The right to a fair trial is undoubtedly one of the most sacrosanct rights in most modern legal systems, and is manifested in one of the most important articles in the European Convention on Human Rights. Certainly, in the United Kingdom, courts have historically been forthright in protecting this right. An axiomatic element of a fair trial is that there exists equality of arms between parties; as such, UK courts have taken upon themselves a duty to “ensure to the greatest possible extent that there is compliance with the adversarial principle” in all civil and especially criminal cases. Likewise, they have held that for a fair trial system to be in place, all parties must be able to hear, understand and refute the argument against them, in “conditions that do not place him at a substantial disadvantage vis-à-vis his opponent”. The open and fair trial has been depicted as the antithesis of a Kafka-esque state.
This has not, however, insulated the equal and open trial mechanism from certain interferences. One of the most controversial incursions in this respect comes from the ‘closed material procedure’. This involves a special trial where, in the interests of national security, certain necessary information is kept secret from a party, and is instead provided to court-appointed “special advocate” who represents the interests of the restricted party (but is not directly accountable to them). As Lord Dyson explained, the affected party cannot directly access documents, hear or respond to the opposing side’s argument, correspond directly with the judge or communicate freely and openly with their appointed advocate. Unsurprisingly, the procedure has been met with intense criticism: see here, here and here.
UK courts have ruled on these closed material procedures a number of times. In 2011 the Supreme Court handed down a landmark judgment concerning the procedure in Al-Rawi. The court, by a majority, held that it did not have an inherent power to order such a procedure under the common law – the measure being such a drastic interference with fair trial rights that it could only be authorised by Parliament through a specific statutory provision. Of course, Parliament, both at the time and since, has done just that, allowing closed material procedures in a number of circumstances. But Al-Rawi stipulated that whatever Parliament chose to do, this was out of bounds for the court. In Bank Mellat, however, the court found an exception to the Al-Rawi rule. It held that when an appeal is lodged against a ruling which relied decisively on information disclosed in a statutory closed material procedure, the appellate court can itself order a closed material procedure, even if this falls outside of the ambit of the statute, in order to properly assess the merits of that appeal. The court partially relied on statutory provisions in the Constitutional Reform Act 2005 to justify its outcome.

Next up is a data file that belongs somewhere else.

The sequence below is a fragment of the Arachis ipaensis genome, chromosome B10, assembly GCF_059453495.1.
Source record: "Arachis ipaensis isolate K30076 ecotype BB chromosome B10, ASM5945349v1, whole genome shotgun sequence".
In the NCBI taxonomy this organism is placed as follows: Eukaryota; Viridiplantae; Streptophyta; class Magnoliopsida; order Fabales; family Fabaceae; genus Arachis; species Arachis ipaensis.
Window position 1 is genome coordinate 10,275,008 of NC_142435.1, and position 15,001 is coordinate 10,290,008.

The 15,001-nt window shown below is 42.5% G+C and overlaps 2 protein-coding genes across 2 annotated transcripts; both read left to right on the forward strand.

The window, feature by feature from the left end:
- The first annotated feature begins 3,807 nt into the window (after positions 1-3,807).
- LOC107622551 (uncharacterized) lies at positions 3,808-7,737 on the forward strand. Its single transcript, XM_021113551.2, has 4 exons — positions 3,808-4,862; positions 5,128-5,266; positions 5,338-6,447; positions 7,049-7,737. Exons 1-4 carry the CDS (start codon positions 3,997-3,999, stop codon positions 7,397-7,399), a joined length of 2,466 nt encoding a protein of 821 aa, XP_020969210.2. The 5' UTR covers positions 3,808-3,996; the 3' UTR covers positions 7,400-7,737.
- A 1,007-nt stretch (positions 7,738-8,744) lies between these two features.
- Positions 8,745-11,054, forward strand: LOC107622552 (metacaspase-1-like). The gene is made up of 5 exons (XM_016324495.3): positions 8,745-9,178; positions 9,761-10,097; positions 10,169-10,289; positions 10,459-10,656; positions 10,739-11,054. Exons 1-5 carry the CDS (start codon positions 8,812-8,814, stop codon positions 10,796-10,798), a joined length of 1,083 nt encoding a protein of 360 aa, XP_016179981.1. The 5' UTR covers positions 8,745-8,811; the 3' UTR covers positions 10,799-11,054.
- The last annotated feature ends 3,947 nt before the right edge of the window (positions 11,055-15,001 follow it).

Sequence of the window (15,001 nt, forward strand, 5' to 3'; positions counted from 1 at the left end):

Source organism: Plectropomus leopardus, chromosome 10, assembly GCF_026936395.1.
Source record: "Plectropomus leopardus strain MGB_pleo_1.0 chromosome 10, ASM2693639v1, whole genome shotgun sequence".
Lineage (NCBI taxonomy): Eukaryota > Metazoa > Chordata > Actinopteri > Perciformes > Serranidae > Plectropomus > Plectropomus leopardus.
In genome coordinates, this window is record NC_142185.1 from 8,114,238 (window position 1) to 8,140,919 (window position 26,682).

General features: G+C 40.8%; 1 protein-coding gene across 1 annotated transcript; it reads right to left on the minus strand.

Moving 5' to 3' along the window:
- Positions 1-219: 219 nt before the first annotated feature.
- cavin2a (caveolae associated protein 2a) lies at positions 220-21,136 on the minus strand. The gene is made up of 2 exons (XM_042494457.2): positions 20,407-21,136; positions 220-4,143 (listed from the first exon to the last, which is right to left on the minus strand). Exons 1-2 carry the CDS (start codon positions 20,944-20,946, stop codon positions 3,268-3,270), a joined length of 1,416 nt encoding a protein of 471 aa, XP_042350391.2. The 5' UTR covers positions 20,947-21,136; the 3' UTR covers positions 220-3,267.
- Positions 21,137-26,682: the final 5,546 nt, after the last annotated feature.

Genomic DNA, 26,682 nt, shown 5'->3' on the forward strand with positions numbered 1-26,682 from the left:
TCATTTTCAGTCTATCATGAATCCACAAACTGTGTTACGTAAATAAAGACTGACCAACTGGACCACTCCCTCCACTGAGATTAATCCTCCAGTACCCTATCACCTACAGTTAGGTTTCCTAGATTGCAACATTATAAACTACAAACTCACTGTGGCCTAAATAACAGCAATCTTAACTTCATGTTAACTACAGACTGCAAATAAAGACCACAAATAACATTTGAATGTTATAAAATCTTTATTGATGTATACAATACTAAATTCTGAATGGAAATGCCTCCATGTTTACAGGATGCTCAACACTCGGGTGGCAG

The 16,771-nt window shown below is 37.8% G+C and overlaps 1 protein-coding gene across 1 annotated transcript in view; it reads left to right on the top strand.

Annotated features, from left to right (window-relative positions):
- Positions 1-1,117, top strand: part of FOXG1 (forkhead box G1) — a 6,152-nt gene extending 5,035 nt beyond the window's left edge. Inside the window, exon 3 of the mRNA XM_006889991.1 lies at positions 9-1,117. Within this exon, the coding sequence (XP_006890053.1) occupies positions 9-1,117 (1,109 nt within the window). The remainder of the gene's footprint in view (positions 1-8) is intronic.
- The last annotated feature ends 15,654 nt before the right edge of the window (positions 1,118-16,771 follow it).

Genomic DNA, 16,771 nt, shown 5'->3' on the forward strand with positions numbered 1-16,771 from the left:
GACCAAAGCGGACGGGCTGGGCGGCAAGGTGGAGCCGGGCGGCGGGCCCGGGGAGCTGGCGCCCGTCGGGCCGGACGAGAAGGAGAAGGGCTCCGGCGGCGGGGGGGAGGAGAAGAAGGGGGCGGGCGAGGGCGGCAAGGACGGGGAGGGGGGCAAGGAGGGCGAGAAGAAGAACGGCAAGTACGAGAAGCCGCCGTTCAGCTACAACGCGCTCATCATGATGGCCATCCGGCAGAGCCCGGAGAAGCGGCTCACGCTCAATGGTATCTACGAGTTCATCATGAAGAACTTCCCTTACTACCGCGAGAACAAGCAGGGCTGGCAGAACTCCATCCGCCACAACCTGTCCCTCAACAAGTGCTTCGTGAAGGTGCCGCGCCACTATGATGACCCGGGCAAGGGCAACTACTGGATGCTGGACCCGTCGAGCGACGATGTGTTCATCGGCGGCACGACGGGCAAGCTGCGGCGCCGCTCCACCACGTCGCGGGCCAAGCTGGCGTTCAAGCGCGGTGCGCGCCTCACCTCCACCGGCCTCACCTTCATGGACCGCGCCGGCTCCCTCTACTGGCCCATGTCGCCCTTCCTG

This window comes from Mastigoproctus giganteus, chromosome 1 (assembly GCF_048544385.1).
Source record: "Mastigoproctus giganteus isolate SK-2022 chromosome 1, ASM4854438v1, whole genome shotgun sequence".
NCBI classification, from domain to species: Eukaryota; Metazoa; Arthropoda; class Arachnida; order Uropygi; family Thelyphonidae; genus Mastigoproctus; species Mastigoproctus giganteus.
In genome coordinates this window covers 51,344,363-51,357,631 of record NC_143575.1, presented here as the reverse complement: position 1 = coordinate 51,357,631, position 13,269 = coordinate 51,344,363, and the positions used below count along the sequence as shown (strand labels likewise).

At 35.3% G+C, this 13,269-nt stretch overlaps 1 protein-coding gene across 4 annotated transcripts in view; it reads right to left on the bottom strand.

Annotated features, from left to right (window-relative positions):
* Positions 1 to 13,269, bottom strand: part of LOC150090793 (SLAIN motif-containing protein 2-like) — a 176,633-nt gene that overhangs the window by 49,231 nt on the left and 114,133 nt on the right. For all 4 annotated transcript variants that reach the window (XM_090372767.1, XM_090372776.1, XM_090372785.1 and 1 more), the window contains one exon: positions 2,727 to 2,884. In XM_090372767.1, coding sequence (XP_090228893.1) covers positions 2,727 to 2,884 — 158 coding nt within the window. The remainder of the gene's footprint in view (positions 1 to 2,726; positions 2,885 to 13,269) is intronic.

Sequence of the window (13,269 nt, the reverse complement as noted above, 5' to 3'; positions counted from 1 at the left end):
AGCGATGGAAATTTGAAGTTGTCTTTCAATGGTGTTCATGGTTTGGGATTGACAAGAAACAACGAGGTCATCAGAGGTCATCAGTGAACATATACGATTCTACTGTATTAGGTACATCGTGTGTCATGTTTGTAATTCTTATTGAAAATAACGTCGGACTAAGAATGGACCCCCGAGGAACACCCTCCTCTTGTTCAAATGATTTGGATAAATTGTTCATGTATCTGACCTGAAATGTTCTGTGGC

The Supreme Court yesterday (24 January 2018) handed down the third instalment in this trilogy in the case of Haralambous. The relevant issue in this case concerned the power of the court to authorise closed material proceedings in the context of judicial review. Specifically, the question arose as to whether, in circumstances where a decision is (lawfully) made in secret so as to avoid disclosure of national security information, and that decision is judicially reviewed, the court is able to conduct a closed material procedure (along the lines of Bank Mellat) or whether it was prohibited from doing so due to the incursion into fundamental fair trial rights (along the lines of Al-Rawi).
The court unanimously held that it did have the power to issue such a procedure. It reasoned that justice could not be done in a judicial review case without an appellate court being able to fully review the necessary facts. The closed material procedure, though imperfect, was regarded as the only way for any sort of review to take place. It, in effect, carved out another exception to Al-Rawi. Like in Bank Mellat, some shaky statutory justifications were utilised to bolster their conclusion.
The combined effect of the Supreme Court’s decisions in Al-Rawi, Bank Mellat and Haralambous is that courts have no inherent power to order a closed material procedure but can order one where a party is (a) appealing or (b) judicially reviewing a decision made under a closed procedure. These concessions from Al-Rawi might be seen as an unavoidable consequence of Parliament authorising some forms of closed material procedures in a judicial system involving appellate review. They should be viewed, however, alongside the recent legislative initiatives which have, albeit only under certain circumstances, extended the applicability of the closed material procedure to all civil cases. This means that a court can now in theory order a closed material procedure in any civil case, and in any review or appeal stemming from such a case. Viewed in such a way, Haralambous might be seen as part of a wider trend of steadily watering down of the once-inviolable right to a fair and open trial.